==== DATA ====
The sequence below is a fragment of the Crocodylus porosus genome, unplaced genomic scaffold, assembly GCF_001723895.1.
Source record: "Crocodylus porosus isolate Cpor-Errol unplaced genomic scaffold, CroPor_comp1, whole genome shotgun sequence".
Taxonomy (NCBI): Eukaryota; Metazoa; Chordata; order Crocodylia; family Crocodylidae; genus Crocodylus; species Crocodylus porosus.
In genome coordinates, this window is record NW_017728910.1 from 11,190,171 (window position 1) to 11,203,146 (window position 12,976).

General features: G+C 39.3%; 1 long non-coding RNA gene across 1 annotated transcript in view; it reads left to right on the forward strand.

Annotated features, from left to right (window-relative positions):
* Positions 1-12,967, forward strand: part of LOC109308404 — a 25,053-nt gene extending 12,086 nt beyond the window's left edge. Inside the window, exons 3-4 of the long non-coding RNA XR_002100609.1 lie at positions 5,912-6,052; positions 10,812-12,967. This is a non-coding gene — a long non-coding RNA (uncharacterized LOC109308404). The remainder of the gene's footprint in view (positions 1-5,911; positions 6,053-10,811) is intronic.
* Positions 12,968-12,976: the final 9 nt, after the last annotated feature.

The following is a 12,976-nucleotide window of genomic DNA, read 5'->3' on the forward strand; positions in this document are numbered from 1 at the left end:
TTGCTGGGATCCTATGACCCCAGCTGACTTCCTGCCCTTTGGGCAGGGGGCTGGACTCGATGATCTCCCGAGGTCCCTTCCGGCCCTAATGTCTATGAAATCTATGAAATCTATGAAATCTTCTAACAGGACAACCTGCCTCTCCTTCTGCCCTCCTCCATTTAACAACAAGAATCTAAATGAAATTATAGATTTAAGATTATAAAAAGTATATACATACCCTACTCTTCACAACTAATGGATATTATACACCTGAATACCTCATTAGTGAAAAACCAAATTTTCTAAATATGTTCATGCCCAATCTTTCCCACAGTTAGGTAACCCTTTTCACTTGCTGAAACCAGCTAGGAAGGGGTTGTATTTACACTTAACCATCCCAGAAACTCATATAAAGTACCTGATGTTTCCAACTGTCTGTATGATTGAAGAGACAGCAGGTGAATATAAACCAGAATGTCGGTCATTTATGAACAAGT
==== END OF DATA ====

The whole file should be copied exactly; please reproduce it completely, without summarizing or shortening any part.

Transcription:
The sequence below is a fragment of the Crocodylus porosus genome, unplaced genomic scaffold, assembly GCF_001723895.1.
Source record: "Crocodylus porosus isolate Cpor-Errol unplaced genomic scaffold, CroPor_comp1, whole genome shotgun sequence".
Taxonomy (NCBI): Eukaryota; Metazoa; Chordata; order Crocodylia; family Crocodylidae; genus Crocodylus; species Crocodylus porosus.
In genome coordinates, this window is record NW_017728910.1 from 11,190,171 (window position 1) to 11,203,146 (window position 12,976).

General features: G+C 39.3%; 1 long non-coding RNA gene across 1 annotated transcript in view; it reads left to right on the forward strand.

Annotated features, from left to right (window-relative positions):
* Positions 1-12,967, forward strand: part of LOC109308404 — a 25,053-nt gene extending 12,086 nt beyond the window's left edge. Inside the window, exons 3-4 of the long non-coding RNA XR_002100609.1 lie at positions 5,912-6,052; positions 10,812-12,967. This is a non-coding gene — a long non-coding RNA (uncharacterized LOC109308404). The remainder of the gene's footprint in view (positions 1-5,911; positions 6,053-10,811) is intronic.
* Positions 12,968-12,976: the final 9 nt, after the last annotated feature.

The following is a 12,976-nucleotide window of genomic DNA, read 5'->3' on the forward strand; positions in this document are numbered from 1 at the left end:
TTGCTGGGATCCTATGACCCCAGCTGACTTCCTGCCCTTTGGGCAGGGGGCTGGACTCGATGATCTCCCGAGGTCCCTTCCGGCCCTAATGTCTATGAAATCTATGAAATCTATGAAATCTTCTAACAGGACAACCTGCCTCTCCTTCTGCCCTCCTCCATTTAACAACAAGAATCTAAATGAAATTATAGATTTAAGATTATAAAAAGTATATACATACCCTACTCTTCACAACTAATGGATATTATACACCTGAATACCTCATTAGTGAAAAACCAAATTTTCTAAATATGTTCATGCCCAATCTTTCCCACAGTTAGGTAACCCTTTTCACTTGCTGAAACCAGCTAGGAAGGGGTTGTATTTACACTTAACCATCCCAGAAACTCATATAAAGTACCTGATGTTTCCAACTGTCTGTATGATTGAAGAGACAGCAGGTGAATATAAACCAGAATGTCGGTCATTTATGAACAAGT